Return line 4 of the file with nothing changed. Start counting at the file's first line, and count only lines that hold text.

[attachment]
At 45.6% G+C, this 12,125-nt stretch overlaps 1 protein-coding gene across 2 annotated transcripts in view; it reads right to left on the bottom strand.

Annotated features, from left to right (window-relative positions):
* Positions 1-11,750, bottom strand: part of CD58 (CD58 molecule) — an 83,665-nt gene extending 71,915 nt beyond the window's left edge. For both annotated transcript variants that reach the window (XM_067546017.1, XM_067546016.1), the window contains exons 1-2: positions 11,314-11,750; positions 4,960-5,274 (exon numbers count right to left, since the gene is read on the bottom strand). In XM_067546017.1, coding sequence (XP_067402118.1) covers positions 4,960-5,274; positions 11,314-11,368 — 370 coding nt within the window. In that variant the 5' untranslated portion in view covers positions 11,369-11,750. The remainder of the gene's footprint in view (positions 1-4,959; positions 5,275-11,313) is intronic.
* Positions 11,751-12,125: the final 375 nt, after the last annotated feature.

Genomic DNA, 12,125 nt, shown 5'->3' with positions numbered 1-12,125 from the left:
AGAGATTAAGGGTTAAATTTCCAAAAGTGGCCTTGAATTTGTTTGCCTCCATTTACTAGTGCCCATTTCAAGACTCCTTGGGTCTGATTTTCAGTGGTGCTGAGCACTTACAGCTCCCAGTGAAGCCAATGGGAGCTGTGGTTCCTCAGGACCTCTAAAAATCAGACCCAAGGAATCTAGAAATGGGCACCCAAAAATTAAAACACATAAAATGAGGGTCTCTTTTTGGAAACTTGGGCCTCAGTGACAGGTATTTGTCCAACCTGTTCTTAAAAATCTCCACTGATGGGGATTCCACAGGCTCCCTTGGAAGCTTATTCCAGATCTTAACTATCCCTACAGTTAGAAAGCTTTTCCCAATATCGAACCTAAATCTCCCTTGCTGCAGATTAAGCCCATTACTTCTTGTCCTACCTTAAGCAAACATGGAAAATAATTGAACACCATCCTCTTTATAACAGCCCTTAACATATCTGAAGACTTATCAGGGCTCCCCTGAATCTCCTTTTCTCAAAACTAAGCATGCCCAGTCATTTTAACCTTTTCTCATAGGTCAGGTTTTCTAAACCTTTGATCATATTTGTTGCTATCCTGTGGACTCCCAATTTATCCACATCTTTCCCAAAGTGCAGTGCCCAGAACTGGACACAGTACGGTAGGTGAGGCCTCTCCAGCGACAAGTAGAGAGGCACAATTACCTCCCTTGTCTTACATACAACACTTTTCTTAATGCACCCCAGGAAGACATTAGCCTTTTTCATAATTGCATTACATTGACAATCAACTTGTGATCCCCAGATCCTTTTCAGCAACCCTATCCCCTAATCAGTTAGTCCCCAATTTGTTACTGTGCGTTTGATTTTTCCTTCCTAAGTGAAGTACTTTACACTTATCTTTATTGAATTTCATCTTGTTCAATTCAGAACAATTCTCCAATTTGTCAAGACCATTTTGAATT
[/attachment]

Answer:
* Positions 11,751-12,125: the final 375 nt, after the last annotated feature.